If a 90-Year-Old Can Learn to Code, What's Your Excuse?
The data says there will be 1.4 million jobs in computer science in the year 2020 but we only have 400,000 students enrolled in computer science classes. That's why on Monday every student at Los Angeles' Foshay Tech Academy—and a large percentage of all students at Foshay, a K-12 school in the Los Angeles Unified School District—completed the Hour of Code.
If you are unfamiliar with the Hour of Code check out the two-minute video below and notice that even Google (!) dedicated its doodle on Monday to the Hour of Code:
The goal is to get 10 million students to code for an hour this week—the site is up to over 3 million participants—and Foshay contributed to at least a few hundred of those students.
Coding is not new to the Foshay Tech Academy students. In their three years together the students have learned to script using HTML, create projects using App Inventor and Scratch, program Robotics using LEGO Mindstorm, and take courses on Code Academy. However, what we did on Monday was special. The 10th graders programmed the LightBot robot and the enthusiasm and energy were palpable. Some of the best student quotes included: "OMG this is so hard....wait! I just figured it out!;" ""I was so lost...but you know what, I am beginning to like it;" "This is what learning feels like." The happy dances and high fives were also fun.
The juniors and seniors in the tech academy took on more advanced challenges—like programming an iPhone App to compare with their experience using App Inventor. This challenge proved a bit frustrating because they were not able to see if the program worked due to LAUSD firewall issues. However, we course corrected and used Processing.org to create images that the students coded from scratch using rectangles and ellipses for shapes and strokes and fills for color.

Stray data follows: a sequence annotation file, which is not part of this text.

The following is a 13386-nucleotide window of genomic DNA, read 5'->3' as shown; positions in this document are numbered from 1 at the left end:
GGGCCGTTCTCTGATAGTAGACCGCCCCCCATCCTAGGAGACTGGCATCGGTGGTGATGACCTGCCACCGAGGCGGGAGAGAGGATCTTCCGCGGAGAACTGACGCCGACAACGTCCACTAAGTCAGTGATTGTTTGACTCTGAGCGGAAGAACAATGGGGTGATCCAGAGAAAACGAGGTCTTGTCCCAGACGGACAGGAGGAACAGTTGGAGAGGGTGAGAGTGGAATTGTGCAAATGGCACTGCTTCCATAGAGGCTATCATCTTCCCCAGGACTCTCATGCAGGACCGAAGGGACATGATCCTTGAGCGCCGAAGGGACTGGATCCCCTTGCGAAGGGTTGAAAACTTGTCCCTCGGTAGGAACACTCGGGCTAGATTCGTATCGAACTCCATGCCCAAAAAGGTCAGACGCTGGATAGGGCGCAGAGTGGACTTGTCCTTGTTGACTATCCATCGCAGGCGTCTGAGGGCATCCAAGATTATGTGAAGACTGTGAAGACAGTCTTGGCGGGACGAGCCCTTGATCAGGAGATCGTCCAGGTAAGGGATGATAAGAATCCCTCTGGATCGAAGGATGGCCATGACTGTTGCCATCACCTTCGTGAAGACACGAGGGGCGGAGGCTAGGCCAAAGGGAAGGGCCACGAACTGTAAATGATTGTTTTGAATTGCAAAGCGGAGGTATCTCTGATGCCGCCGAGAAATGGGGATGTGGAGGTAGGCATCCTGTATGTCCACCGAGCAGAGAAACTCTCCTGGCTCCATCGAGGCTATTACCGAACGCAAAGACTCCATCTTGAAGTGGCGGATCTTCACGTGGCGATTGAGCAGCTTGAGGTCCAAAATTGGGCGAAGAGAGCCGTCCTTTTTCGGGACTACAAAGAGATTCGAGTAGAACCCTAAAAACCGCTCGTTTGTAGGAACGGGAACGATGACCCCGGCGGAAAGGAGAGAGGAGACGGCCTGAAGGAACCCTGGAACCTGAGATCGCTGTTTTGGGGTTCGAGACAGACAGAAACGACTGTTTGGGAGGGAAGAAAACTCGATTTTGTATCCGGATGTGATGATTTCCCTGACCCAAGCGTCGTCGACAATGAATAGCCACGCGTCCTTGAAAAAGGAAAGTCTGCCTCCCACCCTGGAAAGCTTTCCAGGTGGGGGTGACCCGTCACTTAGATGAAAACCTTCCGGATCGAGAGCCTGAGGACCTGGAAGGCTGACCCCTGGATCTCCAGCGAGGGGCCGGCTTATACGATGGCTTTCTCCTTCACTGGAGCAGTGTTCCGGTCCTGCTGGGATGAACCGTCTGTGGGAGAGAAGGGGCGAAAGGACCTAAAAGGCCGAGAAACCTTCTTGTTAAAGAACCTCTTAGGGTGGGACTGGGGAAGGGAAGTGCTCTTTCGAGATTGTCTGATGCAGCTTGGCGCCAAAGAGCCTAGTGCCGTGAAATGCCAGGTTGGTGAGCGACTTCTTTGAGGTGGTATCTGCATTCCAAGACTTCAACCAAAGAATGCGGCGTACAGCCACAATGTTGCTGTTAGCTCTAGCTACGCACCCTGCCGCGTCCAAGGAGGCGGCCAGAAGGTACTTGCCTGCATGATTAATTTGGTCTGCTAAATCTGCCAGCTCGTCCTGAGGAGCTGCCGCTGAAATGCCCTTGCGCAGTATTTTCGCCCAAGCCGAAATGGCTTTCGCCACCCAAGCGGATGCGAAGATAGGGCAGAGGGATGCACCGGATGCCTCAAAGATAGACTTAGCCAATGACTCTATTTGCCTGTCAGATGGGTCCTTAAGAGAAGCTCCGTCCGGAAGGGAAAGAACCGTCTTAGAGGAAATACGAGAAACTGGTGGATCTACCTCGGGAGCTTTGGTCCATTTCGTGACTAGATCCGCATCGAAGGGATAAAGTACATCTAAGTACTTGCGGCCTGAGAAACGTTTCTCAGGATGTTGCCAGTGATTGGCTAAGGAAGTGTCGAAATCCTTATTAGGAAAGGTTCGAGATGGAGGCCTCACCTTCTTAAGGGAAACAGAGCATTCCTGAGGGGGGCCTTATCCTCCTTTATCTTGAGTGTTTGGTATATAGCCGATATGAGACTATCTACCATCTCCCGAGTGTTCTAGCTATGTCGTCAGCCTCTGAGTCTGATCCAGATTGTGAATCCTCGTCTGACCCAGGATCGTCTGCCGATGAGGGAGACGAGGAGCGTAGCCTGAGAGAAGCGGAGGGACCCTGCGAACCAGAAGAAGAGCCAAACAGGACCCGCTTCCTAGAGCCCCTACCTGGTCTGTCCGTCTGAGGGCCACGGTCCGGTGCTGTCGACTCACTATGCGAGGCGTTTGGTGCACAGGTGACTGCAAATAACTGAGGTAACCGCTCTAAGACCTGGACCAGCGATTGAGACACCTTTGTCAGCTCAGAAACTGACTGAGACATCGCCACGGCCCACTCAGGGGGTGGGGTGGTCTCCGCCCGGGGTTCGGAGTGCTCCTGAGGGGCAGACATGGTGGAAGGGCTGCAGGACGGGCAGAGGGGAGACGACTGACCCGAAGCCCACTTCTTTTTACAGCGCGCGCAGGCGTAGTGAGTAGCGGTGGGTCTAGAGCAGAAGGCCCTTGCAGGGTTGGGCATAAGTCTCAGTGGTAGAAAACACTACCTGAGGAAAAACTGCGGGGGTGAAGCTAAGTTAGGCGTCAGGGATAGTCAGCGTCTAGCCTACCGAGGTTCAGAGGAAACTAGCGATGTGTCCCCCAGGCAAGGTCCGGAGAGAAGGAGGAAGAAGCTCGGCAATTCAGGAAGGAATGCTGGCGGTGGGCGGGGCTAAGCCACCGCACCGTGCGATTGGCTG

You can see the students hard work on our website or see our tweets. Like this:
You will also see some of the great preparation work we did with teaching the parents at our school, three of whom had never touched a mouse before, let alone coded. One of our participants was 90-years-old, proving that you're never too old to learn. The parents went home and told their children about how much fun it was for them to learn and work through the problem solving process of reviewing and revising their programs—also known as trial and error.
Now that we have completed our commitment to the Hour of Code, we are paying it forward. On Tuesday, my students are hosting other classes in our computer lab to help them experience coding. We challenge you to take a moment to check it out—or even better—introduce it to a child, student, friend, family member or a colleague. Just go to Code.org.
Perhaps if people were introduced to computer science earlier there would be more people entering this career field. Or on a small scale, a student will realize that trial and error is how we learn success. It is how we problem solve. It is how we learn.'>